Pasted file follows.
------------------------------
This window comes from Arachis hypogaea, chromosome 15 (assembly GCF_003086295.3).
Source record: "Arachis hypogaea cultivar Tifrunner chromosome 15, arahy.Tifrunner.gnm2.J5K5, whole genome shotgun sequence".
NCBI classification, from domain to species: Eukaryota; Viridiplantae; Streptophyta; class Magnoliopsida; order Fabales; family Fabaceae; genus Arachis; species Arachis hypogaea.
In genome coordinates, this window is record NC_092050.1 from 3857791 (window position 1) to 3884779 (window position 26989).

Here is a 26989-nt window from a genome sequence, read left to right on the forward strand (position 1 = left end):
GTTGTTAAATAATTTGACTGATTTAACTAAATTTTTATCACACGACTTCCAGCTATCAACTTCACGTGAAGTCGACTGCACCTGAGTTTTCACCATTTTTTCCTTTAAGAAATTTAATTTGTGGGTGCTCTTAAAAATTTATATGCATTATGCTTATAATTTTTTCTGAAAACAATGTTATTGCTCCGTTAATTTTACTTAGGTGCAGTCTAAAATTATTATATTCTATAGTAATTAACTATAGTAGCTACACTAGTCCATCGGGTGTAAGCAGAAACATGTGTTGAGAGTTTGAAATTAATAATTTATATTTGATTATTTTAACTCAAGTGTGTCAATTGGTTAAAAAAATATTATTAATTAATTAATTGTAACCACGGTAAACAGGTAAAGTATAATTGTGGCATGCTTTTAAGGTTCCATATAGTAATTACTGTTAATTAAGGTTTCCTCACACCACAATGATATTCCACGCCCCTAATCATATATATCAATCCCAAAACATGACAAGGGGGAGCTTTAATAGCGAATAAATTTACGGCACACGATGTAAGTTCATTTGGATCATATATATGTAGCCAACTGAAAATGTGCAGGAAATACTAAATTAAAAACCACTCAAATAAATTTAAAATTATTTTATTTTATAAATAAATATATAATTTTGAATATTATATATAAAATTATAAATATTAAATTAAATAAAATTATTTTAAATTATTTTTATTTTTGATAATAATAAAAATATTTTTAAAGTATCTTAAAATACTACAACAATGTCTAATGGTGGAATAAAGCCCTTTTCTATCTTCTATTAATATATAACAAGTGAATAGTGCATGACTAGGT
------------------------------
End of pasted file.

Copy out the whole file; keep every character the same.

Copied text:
This window comes from Arachis hypogaea, chromosome 15 (assembly GCF_003086295.3).
Source record: "Arachis hypogaea cultivar Tifrunner chromosome 15, arahy.Tifrunner.gnm2.J5K5, whole genome shotgun sequence".
NCBI classification, from domain to species: Eukaryota; Viridiplantae; Streptophyta; class Magnoliopsida; order Fabales; family Fabaceae; genus Arachis; species Arachis hypogaea.
In genome coordinates, this window is record NC_092050.1 from 3857791 (window position 1) to 3884779 (window position 26989).

Here is a 26989-nt window from a genome sequence, read left to right on the forward strand (position 1 = left end):
GTTGTTAAATAATTTGACTGATTTAACTAAATTTTTATCACACGACTTCCAGCTATCAACTTCACGTGAAGTCGACTGCACCTGAGTTTTCACCATTTTTTCCTTTAAGAAATTTAATTTGTGGGTGCTCTTAAAAATTTATATGCATTATGCTTATAATTTTTTCTGAAAACAATGTTATTGCTCCGTTAATTTTACTTAGGTGCAGTCTAAAATTATTATATTCTATAGTAATTAACTATAGTAGCTACACTAGTCCATCGGGTGTAAGCAGAAACATGTGTTGAGAGTTTGAAATTAATAATTTATATTTGATTATTTTAACTCAAGTGTGTCAATTGGTTAAAAAAATATTATTAATTAATTAATTGTAACCACGGTAAACAGGTAAAGTATAATTGTGGCATGCTTTTAAGGTTCCATATAGTAATTACTGTTAATTAAGGTTTCCTCACACCACAATGATATTCCACGCCCCTAATCATATATATCAATCCCAAAACATGACAAGGGGGAGCTTTAATAGCGAATAAATTTACGGCACACGATGTAAGTTCATTTGGATCATATATATGTAGCCAACTGAAAATGTGCAGGAAATACTAAATTAAAAACCACTCAAATAAATTTAAAATTATTTTATTTTATAAATAAATATATAATTTTGAATATTATATATAAAATTATAAATATTAAATTAAATAAAATTATTTTAAATTATTTTTATTTTTGATAATAATAAAAATATTTTTAAAGTATCTTAAAATACTACAACAATGTCTAATGGTGGAATAAAGCCCTTTTCTATCTTCTATTAATATATAACAAGTGAATAGTGCATGACTAGGT